Teachers are already suffering from pay freezes, job losses and increases in pension contributions – they now face pay cuts due to a policy based on ideology not evidence.

The NASUWT and ATL teachers’ unions are also critical of the proposals, and the NUT has voted to take "all appropriate action" to challenge threats to their national pay schemes.

Teachers are trying, and will continue to try, to educate the government on the folly of these measures.  Unfortunately, given their track record, Cameron, Osborne, Gove and the rest of their gang are likely to sit sullenly at the back of the class talking amongst themselves, and refusing to listen to the teacher.

This article was updated on 13 December 2012. It previously stated that George Osborne was educated at Eton, not St Paul's - this error has now been corrected.

Chancellor George Osborne Hosts Annual Christmas Party For Charity. Photograph: Getty Images
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There's just one future for the left: Jeremy Corbyn

Labour's new leader is redefining Labour for the 21st century, argues Liam Young. 

The politics of the resurgent left comes down to one simple maxim: people are sick and tired of establishment politics. When one makes this statement it is usually met with some form of disapproval. But it is important to realise that there are two different types of people that you have this conversation with.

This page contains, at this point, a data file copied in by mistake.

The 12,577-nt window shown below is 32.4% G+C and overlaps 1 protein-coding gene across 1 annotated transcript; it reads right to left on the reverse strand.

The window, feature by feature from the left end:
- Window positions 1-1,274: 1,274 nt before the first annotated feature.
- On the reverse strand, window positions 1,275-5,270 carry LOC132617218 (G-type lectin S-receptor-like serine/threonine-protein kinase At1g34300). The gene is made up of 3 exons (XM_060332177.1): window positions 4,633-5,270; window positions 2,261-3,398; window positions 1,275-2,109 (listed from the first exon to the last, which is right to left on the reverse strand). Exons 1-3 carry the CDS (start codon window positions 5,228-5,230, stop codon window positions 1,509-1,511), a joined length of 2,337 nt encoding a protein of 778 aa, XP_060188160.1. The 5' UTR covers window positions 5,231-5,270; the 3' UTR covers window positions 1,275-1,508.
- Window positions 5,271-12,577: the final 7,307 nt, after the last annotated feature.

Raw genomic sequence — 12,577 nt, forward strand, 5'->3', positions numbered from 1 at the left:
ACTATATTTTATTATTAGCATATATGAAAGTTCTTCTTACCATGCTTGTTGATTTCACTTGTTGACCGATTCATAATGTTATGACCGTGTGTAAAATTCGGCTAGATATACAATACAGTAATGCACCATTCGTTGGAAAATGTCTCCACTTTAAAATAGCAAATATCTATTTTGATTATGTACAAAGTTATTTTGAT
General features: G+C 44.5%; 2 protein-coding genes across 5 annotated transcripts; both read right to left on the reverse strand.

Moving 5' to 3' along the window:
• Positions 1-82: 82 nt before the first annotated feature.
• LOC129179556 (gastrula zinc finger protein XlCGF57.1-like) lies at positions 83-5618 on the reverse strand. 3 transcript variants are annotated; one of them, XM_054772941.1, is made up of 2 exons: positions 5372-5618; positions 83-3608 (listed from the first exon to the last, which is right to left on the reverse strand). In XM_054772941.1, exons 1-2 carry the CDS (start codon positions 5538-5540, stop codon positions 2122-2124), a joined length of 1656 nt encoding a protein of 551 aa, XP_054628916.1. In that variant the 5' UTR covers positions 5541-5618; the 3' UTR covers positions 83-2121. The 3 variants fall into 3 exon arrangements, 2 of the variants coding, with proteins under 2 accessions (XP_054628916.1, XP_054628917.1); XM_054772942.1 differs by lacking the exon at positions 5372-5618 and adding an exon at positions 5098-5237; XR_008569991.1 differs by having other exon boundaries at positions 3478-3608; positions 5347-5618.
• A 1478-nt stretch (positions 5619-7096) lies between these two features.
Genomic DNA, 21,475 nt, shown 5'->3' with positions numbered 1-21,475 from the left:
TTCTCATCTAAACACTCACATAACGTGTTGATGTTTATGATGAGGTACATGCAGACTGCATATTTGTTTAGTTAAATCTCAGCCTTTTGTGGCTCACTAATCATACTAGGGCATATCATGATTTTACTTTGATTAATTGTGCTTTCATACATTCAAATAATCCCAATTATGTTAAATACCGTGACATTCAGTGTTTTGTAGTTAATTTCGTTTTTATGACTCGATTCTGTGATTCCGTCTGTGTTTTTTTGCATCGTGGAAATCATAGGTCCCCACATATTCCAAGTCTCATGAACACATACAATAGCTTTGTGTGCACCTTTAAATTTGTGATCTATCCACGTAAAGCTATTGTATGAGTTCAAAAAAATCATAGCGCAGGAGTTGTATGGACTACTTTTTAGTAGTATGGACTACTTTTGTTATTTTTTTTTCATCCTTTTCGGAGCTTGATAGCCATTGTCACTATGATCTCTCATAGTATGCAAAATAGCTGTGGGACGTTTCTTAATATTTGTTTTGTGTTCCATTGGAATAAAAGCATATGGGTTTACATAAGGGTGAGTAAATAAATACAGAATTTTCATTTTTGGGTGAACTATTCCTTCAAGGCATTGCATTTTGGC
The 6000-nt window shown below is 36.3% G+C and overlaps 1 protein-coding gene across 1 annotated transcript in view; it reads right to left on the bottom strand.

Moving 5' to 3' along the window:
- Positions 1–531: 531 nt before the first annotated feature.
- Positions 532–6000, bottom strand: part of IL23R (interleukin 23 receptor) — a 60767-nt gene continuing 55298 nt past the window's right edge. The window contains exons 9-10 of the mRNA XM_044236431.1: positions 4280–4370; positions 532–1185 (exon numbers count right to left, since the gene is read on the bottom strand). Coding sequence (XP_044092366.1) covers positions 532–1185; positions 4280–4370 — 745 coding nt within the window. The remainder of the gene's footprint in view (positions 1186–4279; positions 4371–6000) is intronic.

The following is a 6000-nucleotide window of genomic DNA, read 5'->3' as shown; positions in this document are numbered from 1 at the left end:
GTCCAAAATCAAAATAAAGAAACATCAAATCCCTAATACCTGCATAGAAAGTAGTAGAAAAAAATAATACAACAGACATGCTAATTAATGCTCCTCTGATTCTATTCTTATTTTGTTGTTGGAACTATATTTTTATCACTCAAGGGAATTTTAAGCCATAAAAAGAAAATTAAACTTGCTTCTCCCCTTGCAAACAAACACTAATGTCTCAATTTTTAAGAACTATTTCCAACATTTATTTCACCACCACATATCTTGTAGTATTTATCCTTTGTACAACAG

First there are the people I surround myself with in a professional environment: political types. Then there are the people I surround myself with socially: normal people.

Unsurprisingly the second category is larger than the first and it is also more important. We may sit on high horses on Twitter or Facebook and across a multitude of different media outlets saying what we think and how important what we think is, but in reality few outside of the bubble could care less.

People who support Jeremy Corbyn share articles that support Jeremy Corbyn - such as my own. People who want to discredit Jeremy Corbyn share articles that discredit Jeremy Corbyn - like none of my own. It is entirely unsurprising right? But outside of this bubble rests the future of the left. Normal people who talk about politics for perhaps five minutes a day are the people we need to be talking to, and I genuinely believe that Labour is starting to do just that.